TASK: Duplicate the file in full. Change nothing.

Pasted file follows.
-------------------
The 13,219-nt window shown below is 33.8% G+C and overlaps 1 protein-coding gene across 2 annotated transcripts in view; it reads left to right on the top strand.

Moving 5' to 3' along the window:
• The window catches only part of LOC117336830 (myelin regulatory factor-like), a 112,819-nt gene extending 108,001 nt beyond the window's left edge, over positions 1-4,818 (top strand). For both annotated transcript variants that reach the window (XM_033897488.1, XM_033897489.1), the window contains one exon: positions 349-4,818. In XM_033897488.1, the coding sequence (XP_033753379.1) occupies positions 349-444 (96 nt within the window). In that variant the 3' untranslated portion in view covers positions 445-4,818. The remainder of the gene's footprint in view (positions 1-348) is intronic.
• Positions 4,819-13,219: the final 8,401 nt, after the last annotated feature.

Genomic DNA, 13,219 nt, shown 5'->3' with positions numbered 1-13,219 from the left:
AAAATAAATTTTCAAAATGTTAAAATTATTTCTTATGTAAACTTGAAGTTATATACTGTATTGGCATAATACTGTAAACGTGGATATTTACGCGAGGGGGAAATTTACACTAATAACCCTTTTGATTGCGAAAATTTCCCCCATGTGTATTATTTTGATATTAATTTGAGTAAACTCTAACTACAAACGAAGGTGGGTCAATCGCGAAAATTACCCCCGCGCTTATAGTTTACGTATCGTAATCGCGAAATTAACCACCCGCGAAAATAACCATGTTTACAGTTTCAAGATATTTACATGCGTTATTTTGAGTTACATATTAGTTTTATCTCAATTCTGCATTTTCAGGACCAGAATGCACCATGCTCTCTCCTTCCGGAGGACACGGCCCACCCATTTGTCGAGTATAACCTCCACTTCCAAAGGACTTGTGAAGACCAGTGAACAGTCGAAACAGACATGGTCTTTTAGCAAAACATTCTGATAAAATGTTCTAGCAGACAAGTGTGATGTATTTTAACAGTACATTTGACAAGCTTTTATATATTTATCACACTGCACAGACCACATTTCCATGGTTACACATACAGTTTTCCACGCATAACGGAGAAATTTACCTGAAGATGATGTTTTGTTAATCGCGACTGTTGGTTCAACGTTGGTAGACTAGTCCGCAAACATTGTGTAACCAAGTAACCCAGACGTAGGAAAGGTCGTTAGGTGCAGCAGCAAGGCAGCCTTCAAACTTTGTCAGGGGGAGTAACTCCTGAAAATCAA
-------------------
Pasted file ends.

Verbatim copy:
The 13,219-nt window shown below is 33.8% G+C and overlaps 1 protein-coding gene across 2 annotated transcripts in view; it reads left to right on the top strand.

Moving 5' to 3' along the window:
• The window catches only part of LOC117336830 (myelin regulatory factor-like), a 112,819-nt gene extending 108,001 nt beyond the window's left edge, over positions 1-4,818 (top strand). For both annotated transcript variants that reach the window (XM_033897488.1, XM_033897489.1), the window contains one exon: positions 349-4,818. In XM_033897488.1, the coding sequence (XP_033753379.1) occupies positions 349-444 (96 nt within the window). In that variant the 3' untranslated portion in view covers positions 445-4,818. The remainder of the gene's footprint in view (positions 1-348) is intronic.
• Positions 4,819-13,219: the final 8,401 nt, after the last annotated feature.

Genomic DNA, 13,219 nt, shown 5'->3' with positions numbered 1-13,219 from the left:
AAAATAAATTTTCAAAATGTTAAAATTATTTCTTATGTAAACTTGAAGTTATATACTGTATTGGCATAATACTGTAAACGTGGATATTTACGCGAGGGGGAAATTTACACTAATAACCCTTTTGATTGCGAAAATTTCCCCCATGTGTATTATTTTGATATTAATTTGAGTAAACTCTAACTACAAACGAAGGTGGGTCAATCGCGAAAATTACCCCCGCGCTTATAGTTTACGTATCGTAATCGCGAAATTAACCACCCGCGAAAATAACCATGTTTACAGTTTCAAGATATTTACATGCGTTATTTTGAGTTACATATTAGTTTTATCTCAATTCTGCATTTTCAGGACCAGAATGCACCATGCTCTCTCCTTCCGGAGGACACGGCCCACCCATTTGTCGAGTATAACCTCCACTTCCAAAGGACTTGTGAAGACCAGTGAACAGTCGAAACAGACATGGTCTTTTAGCAAAACATTCTGATAAAATGTTCTAGCAGACAAGTGTGATGTATTTTAACAGTACATTTGACAAGCTTTTATATATTTATCACACTGCACAGACCACATTTCCATGGTTACACATACAGTTTTCCACGCATAACGGAGAAATTTACCTGAAGATGATGTTTTGTTAATCGCGACTGTTGGTTCAACGTTGGTAGACTAGTCCGCAAACATTGTGTAACCAAGTAACCCAGACGTAGGAAAGGTCGTTAGGTGCAGCAGCAAGGCAGCCTTCAAACTTTGTCAGGGGGAGTAACTCCTGAAAATCAA